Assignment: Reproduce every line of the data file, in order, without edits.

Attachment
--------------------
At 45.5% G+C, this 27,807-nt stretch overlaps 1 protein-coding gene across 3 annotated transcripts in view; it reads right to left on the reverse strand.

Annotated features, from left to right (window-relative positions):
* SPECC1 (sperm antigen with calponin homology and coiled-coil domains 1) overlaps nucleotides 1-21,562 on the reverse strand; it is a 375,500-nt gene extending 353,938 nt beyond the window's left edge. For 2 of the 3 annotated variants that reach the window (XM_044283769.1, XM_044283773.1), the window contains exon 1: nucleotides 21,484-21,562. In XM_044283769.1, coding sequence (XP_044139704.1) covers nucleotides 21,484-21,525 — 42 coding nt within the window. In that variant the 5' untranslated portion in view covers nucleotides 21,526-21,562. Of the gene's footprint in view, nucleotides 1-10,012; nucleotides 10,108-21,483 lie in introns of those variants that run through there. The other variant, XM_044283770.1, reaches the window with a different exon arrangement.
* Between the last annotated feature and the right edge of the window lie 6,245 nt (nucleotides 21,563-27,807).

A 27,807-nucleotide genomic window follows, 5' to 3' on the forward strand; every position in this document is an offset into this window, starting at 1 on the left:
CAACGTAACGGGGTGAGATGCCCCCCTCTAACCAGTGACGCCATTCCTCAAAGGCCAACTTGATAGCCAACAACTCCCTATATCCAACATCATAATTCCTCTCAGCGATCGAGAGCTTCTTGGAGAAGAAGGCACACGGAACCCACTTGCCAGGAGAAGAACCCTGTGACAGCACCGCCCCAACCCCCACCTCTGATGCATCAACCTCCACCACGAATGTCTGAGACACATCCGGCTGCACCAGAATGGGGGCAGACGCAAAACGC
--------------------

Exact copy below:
At 45.5% G+C, this 27,807-nt stretch overlaps 1 protein-coding gene across 3 annotated transcripts in view; it reads right to left on the reverse strand.

Annotated features, from left to right (window-relative positions):
* SPECC1 (sperm antigen with calponin homology and coiled-coil domains 1) overlaps nucleotides 1-21,562 on the reverse strand; it is a 375,500-nt gene extending 353,938 nt beyond the window's left edge. For 2 of the 3 annotated variants that reach the window (XM_044283769.1, XM_044283773.1), the window contains exon 1: nucleotides 21,484-21,562. In XM_044283769.1, coding sequence (XP_044139704.1) covers nucleotides 21,484-21,525 — 42 coding nt within the window. In that variant the 5' untranslated portion in view covers nucleotides 21,526-21,562. Of the gene's footprint in view, nucleotides 1-10,012; nucleotides 10,108-21,483 lie in introns of those variants that run through there. The other variant, XM_044283770.1, reaches the window with a different exon arrangement.
* Between the last annotated feature and the right edge of the window lie 6,245 nt (nucleotides 21,563-27,807).

A 27,807-nucleotide genomic window follows, 5' to 3' on the forward strand; every position in this document is an offset into this window, starting at 1 on the left:
CAACGTAACGGGGTGAGATGCCCCCCTCTAACCAGTGACGCCATTCCTCAAAGGCCAACTTGATAGCCAACAACTCCCTATATCCAACATCATAATTCCTCTCAGCGATCGAGAGCTTCTTGGAGAAGAAGGCACACGGAACCCACTTGCCAGGAGAAGAACCCTGTGACAGCACCGCCCCAACCCCCACCTCTGATGCATCAACCTCCACCACGAATGTCTGAGACACATCCGGCTGCACCAGAATGGGGGCAGACGCAAAACGC